Sunday 29 March 2020

Mrs S Piles on the Pressure

It's a box! But I don't collect boxes. So, therefore, it's NOT a box.
Hi guys, I hope that you are all keeping safe out there? Please please please:


You may be fit and healthy but the UK has had a healthy 21-year-old girl die of COVID-19 and continental Europe has had a 16-year-old die too. None of us are safe - the outcome depends on pre-existing comorbidities and even more importantly viral load. If you get a big dose then you may be in trouble. This explains why healthcare workers are one of the groups with a high mortality...we just get a very high exposure level despite having PPE. Even with PPE, it is very easy to lose concentration over a long shift and rub your eyes or forget to gel your hands. Staff in Accident and Emergency departments are bearing the brunt and then anaesthetic departments as well due to the fact that most Intensive care medicine (at least in Europe and Australasia) is provided by anaesthetists. Even if you don't think you are at risk - remember that you don't want to kill your or someone else's parents/grandparents!

I am not sure how much longer I will be able to keep blogging - my duties are changing day by day and as well as clinical duties, I am working on supplies/equipment and am needing to rewrite the on-call rotas as staff get moved around. I will be doing an awful lot more nights and weekend duties over the next week or so and may not be able to solve any puzzles or write about them for a while. I'll do my best to get something for you all as and when I can manage it.

During the week things got busy and my idle puzzling time dropped to zero. In the evenings, I seemed to be unable to concentrate. So Saturday was the first day off in a while and I was determined to solve something for today's blog post. I had received a delivery from Eric earlier in the week after Mrs S released a package from its' quarantine in the porch. It had the usual orange tape marking a Cubicdissection puzzle and I spend a little while wrestling a greedy cat for possession (he lurves tissue paper and loves string even more!) Inside was a box. But no, it's not a box - it can't be because I don't collect boxes. The cavity(ies) were filled with 9 beautiful wooden assemblies - I do collect wood!!!! Drool!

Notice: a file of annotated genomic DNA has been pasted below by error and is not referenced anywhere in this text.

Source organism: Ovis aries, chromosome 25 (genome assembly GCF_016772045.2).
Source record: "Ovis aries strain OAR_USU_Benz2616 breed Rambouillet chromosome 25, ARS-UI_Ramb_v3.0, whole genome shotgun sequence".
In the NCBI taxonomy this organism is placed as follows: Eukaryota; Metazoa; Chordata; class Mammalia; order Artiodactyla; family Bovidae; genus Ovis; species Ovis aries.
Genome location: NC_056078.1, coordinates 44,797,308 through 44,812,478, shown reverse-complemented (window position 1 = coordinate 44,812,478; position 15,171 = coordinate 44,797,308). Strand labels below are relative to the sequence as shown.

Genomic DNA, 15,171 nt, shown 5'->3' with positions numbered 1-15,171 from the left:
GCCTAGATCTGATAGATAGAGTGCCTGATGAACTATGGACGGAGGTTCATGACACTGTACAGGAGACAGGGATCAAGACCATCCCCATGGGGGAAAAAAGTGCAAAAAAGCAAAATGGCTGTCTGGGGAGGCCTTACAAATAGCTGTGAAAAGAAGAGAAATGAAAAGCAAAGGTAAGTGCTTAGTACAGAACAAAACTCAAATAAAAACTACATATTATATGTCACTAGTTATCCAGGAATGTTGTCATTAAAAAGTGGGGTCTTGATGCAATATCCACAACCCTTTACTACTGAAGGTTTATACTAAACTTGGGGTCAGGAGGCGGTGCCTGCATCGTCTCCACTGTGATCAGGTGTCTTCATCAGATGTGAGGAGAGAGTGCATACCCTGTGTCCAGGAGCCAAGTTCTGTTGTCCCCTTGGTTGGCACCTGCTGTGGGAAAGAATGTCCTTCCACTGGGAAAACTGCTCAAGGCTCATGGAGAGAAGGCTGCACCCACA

9 different kinds of wood and a display case
The usual sig plus beautiful workmanship on the box
I knew that I had to have this just because of the woods and the workmanship. Plus I have become more and more addicted to interlocking puzzles. This particular puzzle - yes, it is effectively just ONE puzzle was designed by Lee Sallows (I am ashamed to say that I have never seen that name before) and fabulously made by Eric from Black Limba, Walnut, Mahogany, Leopardwood, Wenge, Spalted Tamarind, Canarywood, Quilted Maple, Paduak, Red Grandis (Box). The Blurb (which I didn't read said:
Reticulated Cubes is a fascinating exploration of 3x3 cube puzzles with a novel twist. Each box contains nine pieces, and there are eight possible cube solutions. The goal is to organize the pieces in the box such that any three pieces in a straight line will assemble into a cube (tic-tac-toe style). The solution is quite difficult to find!
So, it's a kind of Sudoku and multiple interlocking puzzles! Fab!

First of all, have a closer look at the pieces and the box:

Even the grid is gorgeous!
Which wood is your favourite?
I initially set to just random cube assembly and realised that individually they were not that hard to make (no rotations or multiple moves to get them interlocked) but then when I tried to make 2 at the same time, it got harder quite quickly and then a third was really tough! I tried again and only could make one! None of the remaining pieces could be assembled! OMG! Time to Think© (that was painful). I got out a piece of paper and a pencil and did some adding up...several times! I ended up with a plan - my plan is hidden behind a spoiler button - don't click it if you ever plan on solving this yourself.